Coast Guard takes possession of Stratton

Irwin Edenzon, president of Ingalls and Rear Adm. John Korn, assistant commandant for acquisition, sign the key to Stratton at an in-commissioning ceremony, Sept. 2, 2011. Stratton is the third national security cutter to be delivered to the Coast Guard. U.S. Coast Guard photo by Petty Officer 3rd Class Casey J. Ranel.

Irwin Edenzon, president of Huntington Ingalls Industries and Rear Adm. John Korn, assistant commandant for acquisition, sign the key to Stratton at an in-commission special ceremony, Sept. 2, 2011. Stratton is the third national security cutter to be delivered to the Coast Guard. U.S. Coast Guard photo by Petty Officer 3rd Class Casey J. Ranel.

This morning, the Coast Guard took another important step in recapitalizing America’s cutter fleet. Stratton, the third of eight planned national security cutters, was handed over to Capt. Charles Cashin in an “in-commission special” ceremony in Pascagoula, Miss. He and his crew will call Stratton home on extended 90-day patrols executing the service’s most challenging maritime safety and security missions in the some of the most extreme maritime locales.

If you follow Coast Guard Compass, you may find it strange that we aren’t referring to Coast Guard Cutter Stratton. This is because Stratton won’t be officially welcomed to the fleet until its formal commissioning ceremony in 2012.

National Security Cutter 3, Stratton, gets underway during acceptance trials. Photo courtesy of Huntington Ingalls Industries.

National Security Cutter 3, Stratton, gets underway during acceptance trials. Photo courtesy of Huntington Ingalls Industries.

An “in-commission special” ceremony marks the transfer of ownership from the shipbuilder to the Coast Guard. This is a major milestone in the lifespan of a cutter giving the crew an opportunity to run their new ship through a series of rigorous exercises while also becoming proficient in operations prior to taking Stratton to sea on Coast Guard missions.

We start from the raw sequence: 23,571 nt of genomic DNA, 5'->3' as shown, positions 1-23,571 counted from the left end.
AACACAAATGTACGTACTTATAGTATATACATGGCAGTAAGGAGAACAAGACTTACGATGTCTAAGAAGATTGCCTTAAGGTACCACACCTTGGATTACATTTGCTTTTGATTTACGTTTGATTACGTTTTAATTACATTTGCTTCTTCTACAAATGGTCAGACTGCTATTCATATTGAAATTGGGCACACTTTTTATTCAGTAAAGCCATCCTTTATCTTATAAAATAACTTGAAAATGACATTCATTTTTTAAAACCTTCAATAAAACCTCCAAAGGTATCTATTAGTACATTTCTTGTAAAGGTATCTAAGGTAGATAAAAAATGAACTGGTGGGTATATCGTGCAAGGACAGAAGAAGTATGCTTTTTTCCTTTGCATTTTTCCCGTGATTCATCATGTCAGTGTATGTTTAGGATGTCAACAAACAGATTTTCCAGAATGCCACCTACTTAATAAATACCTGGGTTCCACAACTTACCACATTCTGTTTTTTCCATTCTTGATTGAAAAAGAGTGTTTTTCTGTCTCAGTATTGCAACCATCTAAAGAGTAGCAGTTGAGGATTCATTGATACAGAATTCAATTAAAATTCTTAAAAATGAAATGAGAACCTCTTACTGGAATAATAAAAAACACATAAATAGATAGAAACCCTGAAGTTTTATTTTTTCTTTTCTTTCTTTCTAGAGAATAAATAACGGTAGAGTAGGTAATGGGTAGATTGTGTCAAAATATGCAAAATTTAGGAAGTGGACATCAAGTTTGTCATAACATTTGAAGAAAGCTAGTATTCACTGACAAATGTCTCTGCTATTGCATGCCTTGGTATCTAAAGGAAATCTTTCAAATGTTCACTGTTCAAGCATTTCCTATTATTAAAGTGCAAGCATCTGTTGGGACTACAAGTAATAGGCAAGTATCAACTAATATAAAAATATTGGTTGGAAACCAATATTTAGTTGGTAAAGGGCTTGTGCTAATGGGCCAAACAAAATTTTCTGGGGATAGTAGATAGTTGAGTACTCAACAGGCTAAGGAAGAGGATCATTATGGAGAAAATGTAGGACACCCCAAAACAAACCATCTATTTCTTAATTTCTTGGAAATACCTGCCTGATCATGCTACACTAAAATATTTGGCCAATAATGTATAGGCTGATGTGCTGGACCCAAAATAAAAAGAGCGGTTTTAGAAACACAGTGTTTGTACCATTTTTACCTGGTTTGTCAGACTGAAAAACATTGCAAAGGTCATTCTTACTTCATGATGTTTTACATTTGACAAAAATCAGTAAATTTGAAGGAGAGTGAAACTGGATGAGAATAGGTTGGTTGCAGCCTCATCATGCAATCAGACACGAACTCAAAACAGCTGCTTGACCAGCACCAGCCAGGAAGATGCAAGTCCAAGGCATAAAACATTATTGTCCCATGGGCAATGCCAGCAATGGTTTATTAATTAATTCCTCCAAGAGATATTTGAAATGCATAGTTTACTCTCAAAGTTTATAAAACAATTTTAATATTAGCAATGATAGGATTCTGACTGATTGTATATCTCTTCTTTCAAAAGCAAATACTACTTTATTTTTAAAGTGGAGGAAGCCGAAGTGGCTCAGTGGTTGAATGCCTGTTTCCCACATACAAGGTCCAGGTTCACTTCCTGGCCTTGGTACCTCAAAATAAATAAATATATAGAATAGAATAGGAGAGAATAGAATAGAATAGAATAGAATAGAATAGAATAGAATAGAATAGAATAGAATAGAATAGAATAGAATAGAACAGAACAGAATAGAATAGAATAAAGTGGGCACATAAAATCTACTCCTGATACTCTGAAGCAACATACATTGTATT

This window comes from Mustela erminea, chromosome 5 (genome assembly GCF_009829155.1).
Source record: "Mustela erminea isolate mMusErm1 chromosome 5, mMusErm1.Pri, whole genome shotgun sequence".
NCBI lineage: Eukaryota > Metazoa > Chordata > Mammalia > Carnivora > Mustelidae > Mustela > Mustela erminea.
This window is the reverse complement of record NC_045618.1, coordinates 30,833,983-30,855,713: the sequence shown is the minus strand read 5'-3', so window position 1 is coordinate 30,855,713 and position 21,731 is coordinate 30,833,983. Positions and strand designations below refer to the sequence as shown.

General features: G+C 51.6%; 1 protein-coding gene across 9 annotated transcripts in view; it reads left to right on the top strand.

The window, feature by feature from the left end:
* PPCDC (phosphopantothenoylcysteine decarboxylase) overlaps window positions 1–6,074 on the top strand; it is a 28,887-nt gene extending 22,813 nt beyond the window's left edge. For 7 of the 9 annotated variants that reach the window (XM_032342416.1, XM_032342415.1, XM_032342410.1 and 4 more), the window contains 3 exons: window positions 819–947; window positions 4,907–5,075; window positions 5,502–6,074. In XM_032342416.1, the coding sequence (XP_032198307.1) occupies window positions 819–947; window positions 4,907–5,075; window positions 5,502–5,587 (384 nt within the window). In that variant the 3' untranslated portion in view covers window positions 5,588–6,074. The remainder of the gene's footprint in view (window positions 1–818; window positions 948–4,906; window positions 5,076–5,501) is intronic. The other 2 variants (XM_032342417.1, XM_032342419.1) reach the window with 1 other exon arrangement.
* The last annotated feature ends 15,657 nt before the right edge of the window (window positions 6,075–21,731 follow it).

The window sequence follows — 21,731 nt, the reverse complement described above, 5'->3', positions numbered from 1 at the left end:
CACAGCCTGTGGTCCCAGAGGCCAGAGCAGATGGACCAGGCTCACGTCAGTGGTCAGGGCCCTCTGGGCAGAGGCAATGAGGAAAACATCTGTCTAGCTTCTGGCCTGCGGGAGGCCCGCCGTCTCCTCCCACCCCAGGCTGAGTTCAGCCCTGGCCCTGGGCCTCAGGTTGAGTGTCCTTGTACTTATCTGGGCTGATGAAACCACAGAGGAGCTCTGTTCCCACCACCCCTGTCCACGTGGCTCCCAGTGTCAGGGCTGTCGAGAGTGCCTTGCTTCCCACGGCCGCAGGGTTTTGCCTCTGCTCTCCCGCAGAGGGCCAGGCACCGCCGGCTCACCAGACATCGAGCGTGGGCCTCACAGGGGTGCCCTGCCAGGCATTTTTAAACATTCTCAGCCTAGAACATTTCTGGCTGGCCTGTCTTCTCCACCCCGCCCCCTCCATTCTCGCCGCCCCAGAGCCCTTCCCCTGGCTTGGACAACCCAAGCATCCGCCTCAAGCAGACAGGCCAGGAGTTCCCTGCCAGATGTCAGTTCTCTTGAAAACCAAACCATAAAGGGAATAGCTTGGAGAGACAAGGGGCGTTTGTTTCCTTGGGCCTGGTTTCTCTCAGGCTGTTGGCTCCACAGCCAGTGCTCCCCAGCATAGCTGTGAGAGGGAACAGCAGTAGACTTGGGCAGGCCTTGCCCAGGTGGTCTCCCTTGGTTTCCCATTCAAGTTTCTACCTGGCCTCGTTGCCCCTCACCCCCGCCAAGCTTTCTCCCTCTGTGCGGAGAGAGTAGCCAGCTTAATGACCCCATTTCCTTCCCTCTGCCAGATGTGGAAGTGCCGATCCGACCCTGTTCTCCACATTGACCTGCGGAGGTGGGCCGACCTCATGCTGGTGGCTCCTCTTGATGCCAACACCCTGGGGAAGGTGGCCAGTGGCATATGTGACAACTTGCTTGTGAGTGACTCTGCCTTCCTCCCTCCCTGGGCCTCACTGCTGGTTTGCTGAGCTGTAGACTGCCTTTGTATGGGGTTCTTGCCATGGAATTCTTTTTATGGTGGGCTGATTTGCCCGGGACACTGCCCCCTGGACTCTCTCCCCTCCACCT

“The crew has been training for months in anticipation of the day we are finally able to take Stratton from the skilled and dedicated craftsmen who have built her,” said Cashin. “We are ready to see the ship in action, come together as a crew and take our place in the fleet doing the jobs that only a Coast Guard cutter can do, whenever and wherever needed.”

Once Cashin and his crew deem the ship ready for duty it will be commissioned as the Coast Guard Cutter Stratton and take its place alongside Coast Guard Cutters Bertholf and Waesche as the most capable ships in the nation’s Coast Guard cutter fleet.

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  • Jim Scheye

    CAPT Charlie Cashin and crew:

    Serve proud and serve professionally! Semper Paratus!

    Jim Scheye
    CDR, USCG (ret)

  • Timothy E. Tilghman, CGA 75

    semper paratus always ready or SPAR – good to keep the history alive – second cutter named for a woman who served the USA, as I recall. BZ Coast Guard